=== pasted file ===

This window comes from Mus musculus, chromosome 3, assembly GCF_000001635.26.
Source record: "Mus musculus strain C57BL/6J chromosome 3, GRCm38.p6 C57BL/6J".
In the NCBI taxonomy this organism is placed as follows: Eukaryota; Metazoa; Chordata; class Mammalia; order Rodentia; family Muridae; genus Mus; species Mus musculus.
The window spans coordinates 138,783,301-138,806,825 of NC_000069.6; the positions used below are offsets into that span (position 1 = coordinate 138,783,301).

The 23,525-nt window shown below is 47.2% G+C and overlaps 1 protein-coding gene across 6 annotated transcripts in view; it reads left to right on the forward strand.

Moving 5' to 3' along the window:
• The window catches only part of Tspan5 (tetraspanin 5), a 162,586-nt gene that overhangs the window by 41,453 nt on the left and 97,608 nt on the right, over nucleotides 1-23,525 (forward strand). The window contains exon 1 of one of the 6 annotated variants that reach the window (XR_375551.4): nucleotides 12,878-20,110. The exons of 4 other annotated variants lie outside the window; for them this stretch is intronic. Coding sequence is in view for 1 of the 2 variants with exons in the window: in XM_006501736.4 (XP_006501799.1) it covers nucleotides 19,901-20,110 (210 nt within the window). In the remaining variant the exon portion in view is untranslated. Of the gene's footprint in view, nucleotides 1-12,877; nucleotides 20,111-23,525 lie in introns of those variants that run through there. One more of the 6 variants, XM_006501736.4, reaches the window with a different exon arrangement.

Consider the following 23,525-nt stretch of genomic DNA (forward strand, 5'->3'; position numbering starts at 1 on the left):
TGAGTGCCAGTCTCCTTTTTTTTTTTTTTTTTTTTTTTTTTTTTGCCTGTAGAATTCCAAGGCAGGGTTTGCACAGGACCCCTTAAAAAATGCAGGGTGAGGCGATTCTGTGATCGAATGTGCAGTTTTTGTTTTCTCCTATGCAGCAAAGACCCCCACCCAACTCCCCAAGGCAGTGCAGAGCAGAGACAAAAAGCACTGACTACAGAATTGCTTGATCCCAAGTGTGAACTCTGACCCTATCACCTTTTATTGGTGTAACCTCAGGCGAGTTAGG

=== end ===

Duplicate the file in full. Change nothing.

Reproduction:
This window comes from Mus musculus, chromosome 3, assembly GCF_000001635.26.
Source record: "Mus musculus strain C57BL/6J chromosome 3, GRCm38.p6 C57BL/6J".
In the NCBI taxonomy this organism is placed as follows: Eukaryota; Metazoa; Chordata; class Mammalia; order Rodentia; family Muridae; genus Mus; species Mus musculus.
The window spans coordinates 138,783,301-138,806,825 of NC_000069.6; the positions used below are offsets into that span (position 1 = coordinate 138,783,301).

The 23,525-nt window shown below is 47.2% G+C and overlaps 1 protein-coding gene across 6 annotated transcripts in view; it reads left to right on the forward strand.

Moving 5' to 3' along the window:
• The window catches only part of Tspan5 (tetraspanin 5), a 162,586-nt gene that overhangs the window by 41,453 nt on the left and 97,608 nt on the right, over nucleotides 1-23,525 (forward strand). The window contains exon 1 of one of the 6 annotated variants that reach the window (XR_375551.4): nucleotides 12,878-20,110. The exons of 4 other annotated variants lie outside the window; for them this stretch is intronic. Coding sequence is in view for 1 of the 2 variants with exons in the window: in XM_006501736.4 (XP_006501799.1) it covers nucleotides 19,901-20,110 (210 nt within the window). In the remaining variant the exon portion in view is untranslated. Of the gene's footprint in view, nucleotides 1-12,877; nucleotides 20,111-23,525 lie in introns of those variants that run through there. One more of the 6 variants, XM_006501736.4, reaches the window with a different exon arrangement.

Consider the following 23,525-nt stretch of genomic DNA (forward strand, 5'->3'; position numbering starts at 1 on the left):
TGAGTGCCAGTCTCCTTTTTTTTTTTTTTTTTTTTTTTTTTTTTGCCTGTAGAATTCCAAGGCAGGGTTTGCACAGGACCCCTTAAAAAATGCAGGGTGAGGCGATTCTGTGATCGAATGTGCAGTTTTTGTTTTCTCCTATGCAGCAAAGACCCCCACCCAACTCCCCAAGGCAGTGCAGAGCAGAGACAAAAAGCACTGACTACAGAATTGCTTGATCCCAAGTGTGAACTCTGACCCTATCACCTTTTATTGGTGTAACCTCAGGCGAGTTAGG